Nov 29, 2011

Advent Countdown to Christmas 2011

Advent is about waiting. What exactly are we waiting for?

Advent means “the appearance or coming of the Lord” in New Testament theology. Accordingly, Paul writes in his letters about the two comings of the Lord. The first coming is what Christians celebrate when they observe the festival of Christmas. The Second Advent, what the church calls the “parousia” or the so-called “Second Coming of Christ,” addresses when Jesus returns to accomplish or complete history as humans understand it.

The Second Coming also ushers in what Hebrew scripture calls “The Day of the Lord,” or “Yom Yahweh.” Paul reminds the church at Philippi that the Lord will protect and fulfill the Lord’s promise on this day. Thus, the theological importance of the Advent of Christ and Christmas has deep religious implications. The coming of Christ is a tangible symbol of the fulfillment of God’s ultimate promises to God’s people.

To bring all this theology back to earth, I suggest that when life is tough on Christians the best defense is to remember what God has done. It is also important to remember what God has promised to continue to do for Christians. To fully and clearly remember God’s promises may fill us with joy. After all, God promises to do for God’s people everything that they cannot or will not do for themselves.

Divine gifts provide human beings with every reason for joy and rejoicing. When God’s promises fill us, we realize that we may contain authentic joy. As Charles Wagner wrote: “Joy is not a thing, it is in us.” In other words, we do not grab for joy, rather joy grabs us. Consequently Paul can write—and mean it—“Rejoice always, pray without ceasing, give thanks in all circumstances; for this is the will of God in Christ Jesus for you” (1 Thessalonians 5:16-18). We, as Christians, rejoice because we know the source of our joy is not within us. Our joy comes from God.

Every pastor I know has a persistent love/hate relationship with his or her church. We love our churches, but we hate some of the things people we love do to themselves and to others. I know pastors who despair when their church members violate marriage vows, or break a promise not to drink again, or disappointed their children by forgetting their little ones’ importance. Yet the joy generated in being a pastor is not from the people we serve. Rather, the joy is in serving God, who has called them into ministry.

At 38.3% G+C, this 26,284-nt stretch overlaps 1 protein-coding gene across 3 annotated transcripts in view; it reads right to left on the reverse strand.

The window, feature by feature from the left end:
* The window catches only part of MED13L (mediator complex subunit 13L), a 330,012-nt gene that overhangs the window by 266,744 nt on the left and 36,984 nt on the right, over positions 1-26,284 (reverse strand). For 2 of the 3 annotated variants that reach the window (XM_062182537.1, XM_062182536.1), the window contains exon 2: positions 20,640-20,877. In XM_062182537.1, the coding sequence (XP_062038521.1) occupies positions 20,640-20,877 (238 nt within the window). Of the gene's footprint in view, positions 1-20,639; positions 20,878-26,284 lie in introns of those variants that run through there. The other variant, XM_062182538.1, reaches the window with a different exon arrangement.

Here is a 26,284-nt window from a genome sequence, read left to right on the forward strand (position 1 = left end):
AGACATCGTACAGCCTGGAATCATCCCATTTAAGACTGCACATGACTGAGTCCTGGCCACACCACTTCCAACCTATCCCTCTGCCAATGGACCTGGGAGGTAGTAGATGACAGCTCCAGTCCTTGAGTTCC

A beautiful quilt, given to my family by one of our first churches, hangs over the end of our bed. Stitched into the quilt were the names of every member of that church. Those names constantly remind us of a gift of love that produces joy in our lives. The quilt reminds us of the loving relationship between a church and its pastoral family.

Sometimes, I can even imagine that God looks at the names God has stitched into the heavens. As God looks at these names, God no doubt ponders of the loving relationship between Christ’s saints through the centuries and God’s own self. To be in that number is all the success that any human being needs. To be in that number is all the love that any human being needs. To be in that number is all the joy that any human being needs. We need not strive for it because God has given to us as a gift. We call the gift the demonstration of the grace of our Lord Jesus Christ!

Christmas, and the Advent of Christ that precedes it, is a constant reminder that God plants our joy into our hearts. We do not need to seek joy, nor do we have to work for it. Our faith in Christ gives us our joy. This is the true Christmas present that we may search for over a lifetime—and our joy was here all along.


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